Blurbing in this way will expand your series and get you excited about writing it.

The appeal of the series is obvious: You don’t have to leave behind characters, place or premise in a single book. You can continue with a whole series of them! While each story should stand on its own, no series book should feel quite complete without the others since readers are invested mentally, emotionally, and even physically. The best news is, after reading the first book in a series, they’ll crave infinitely more as long as each offering is an absolutely killer read.

Five Build-Your-Series-Muscles Exercises

1) Identify the Ties in your favorite series books and how all the stories connect and build off each other. Series and Story Blurbs should indicate this information.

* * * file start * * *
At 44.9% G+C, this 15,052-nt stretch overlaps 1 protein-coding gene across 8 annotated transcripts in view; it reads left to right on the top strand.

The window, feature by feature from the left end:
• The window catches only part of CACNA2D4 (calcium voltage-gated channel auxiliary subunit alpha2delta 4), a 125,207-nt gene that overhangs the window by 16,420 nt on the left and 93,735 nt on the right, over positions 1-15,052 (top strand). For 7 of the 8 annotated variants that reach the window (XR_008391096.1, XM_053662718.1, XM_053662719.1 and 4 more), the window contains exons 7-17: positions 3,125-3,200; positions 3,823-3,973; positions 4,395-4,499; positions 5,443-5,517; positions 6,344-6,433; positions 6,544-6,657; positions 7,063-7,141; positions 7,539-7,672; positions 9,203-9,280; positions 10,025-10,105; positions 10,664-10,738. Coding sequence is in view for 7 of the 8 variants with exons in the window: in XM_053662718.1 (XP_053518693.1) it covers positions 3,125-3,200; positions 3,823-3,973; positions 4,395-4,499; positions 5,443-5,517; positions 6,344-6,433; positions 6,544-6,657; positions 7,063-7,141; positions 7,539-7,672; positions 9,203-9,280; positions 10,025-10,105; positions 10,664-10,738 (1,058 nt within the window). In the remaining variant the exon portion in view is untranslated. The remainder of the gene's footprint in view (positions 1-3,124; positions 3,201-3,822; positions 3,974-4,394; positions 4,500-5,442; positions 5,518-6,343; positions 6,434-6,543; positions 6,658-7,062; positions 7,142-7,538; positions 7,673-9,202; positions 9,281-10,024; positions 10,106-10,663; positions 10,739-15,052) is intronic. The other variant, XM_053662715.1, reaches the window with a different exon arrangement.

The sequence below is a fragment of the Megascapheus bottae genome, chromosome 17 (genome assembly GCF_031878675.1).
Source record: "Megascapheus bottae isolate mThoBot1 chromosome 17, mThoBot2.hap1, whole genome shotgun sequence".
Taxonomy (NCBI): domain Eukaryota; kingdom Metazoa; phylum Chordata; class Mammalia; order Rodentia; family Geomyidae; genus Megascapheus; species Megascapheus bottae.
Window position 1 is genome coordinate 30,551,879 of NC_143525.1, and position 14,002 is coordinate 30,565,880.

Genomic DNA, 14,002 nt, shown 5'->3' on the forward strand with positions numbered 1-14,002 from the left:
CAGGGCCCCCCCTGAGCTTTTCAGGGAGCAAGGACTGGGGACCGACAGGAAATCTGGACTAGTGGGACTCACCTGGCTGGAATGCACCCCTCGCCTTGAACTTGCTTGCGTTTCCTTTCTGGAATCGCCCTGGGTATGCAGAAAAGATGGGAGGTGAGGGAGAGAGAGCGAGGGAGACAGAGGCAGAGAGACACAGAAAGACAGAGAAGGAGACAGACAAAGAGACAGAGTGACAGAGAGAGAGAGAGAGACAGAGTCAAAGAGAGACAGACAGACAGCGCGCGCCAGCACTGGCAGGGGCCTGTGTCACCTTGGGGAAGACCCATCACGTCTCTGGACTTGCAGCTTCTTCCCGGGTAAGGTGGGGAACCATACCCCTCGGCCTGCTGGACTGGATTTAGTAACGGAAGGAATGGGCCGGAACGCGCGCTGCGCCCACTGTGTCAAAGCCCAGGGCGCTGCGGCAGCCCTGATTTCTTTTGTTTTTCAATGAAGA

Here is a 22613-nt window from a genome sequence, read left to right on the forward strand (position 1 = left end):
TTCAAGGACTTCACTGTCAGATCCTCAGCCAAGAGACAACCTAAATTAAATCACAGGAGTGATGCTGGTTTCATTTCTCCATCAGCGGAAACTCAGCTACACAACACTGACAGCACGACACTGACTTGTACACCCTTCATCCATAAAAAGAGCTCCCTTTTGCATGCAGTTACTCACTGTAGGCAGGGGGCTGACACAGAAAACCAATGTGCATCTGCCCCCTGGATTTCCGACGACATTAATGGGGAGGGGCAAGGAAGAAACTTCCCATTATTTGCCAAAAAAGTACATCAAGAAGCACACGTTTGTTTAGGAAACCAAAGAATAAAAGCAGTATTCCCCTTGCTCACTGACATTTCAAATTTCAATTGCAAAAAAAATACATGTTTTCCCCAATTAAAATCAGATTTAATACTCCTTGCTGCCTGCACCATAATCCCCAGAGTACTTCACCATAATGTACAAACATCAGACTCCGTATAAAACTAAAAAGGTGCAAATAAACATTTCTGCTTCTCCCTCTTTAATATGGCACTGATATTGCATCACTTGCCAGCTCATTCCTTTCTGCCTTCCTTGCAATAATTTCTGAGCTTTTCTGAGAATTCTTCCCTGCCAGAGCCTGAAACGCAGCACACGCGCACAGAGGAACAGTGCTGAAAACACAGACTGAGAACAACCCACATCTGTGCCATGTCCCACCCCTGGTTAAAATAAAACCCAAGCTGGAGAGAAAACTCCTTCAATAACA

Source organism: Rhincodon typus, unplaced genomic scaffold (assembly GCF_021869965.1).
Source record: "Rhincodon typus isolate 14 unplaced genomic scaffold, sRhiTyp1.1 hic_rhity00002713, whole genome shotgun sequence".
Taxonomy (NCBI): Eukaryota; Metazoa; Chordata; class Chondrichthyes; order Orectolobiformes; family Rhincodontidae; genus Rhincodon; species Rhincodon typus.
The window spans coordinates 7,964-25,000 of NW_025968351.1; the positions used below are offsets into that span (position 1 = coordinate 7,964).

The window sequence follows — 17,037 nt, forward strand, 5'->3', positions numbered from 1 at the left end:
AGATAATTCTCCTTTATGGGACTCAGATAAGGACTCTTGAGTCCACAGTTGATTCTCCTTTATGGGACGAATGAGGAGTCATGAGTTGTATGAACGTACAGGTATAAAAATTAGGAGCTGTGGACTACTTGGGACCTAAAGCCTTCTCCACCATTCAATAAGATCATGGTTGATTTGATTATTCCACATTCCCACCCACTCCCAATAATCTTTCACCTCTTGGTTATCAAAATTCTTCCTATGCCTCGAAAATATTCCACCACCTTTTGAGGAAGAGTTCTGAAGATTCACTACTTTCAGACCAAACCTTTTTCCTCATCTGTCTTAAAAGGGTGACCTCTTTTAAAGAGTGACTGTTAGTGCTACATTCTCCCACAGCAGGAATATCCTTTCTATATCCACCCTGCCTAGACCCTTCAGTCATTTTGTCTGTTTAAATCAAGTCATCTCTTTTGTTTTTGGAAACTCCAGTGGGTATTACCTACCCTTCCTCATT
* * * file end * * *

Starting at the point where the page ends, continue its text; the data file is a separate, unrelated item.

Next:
2) Note the differences in open-ended series and those that have a definitive conclusion. Which appeals to you?

3) Outline the Series Arcs (whether loosely or clearly defined) in notable series you’ve read—can you follow the introduction, progression and resolution from start to finish?

4) Study several series, noting how the authors planted and developed seeds for C-S-P potential over the course of the series.

5) Consider what sets your series apart from others and what twists you can inject in each book.

Karen S. Wiesner is the author of Writing the Standalone Series: Volume 3 of the 3D Fiction Fundamentals Collection

Happy writing!

Karen Wiesner is an award-winning, multi-genre author of over 150 titles and 16 series.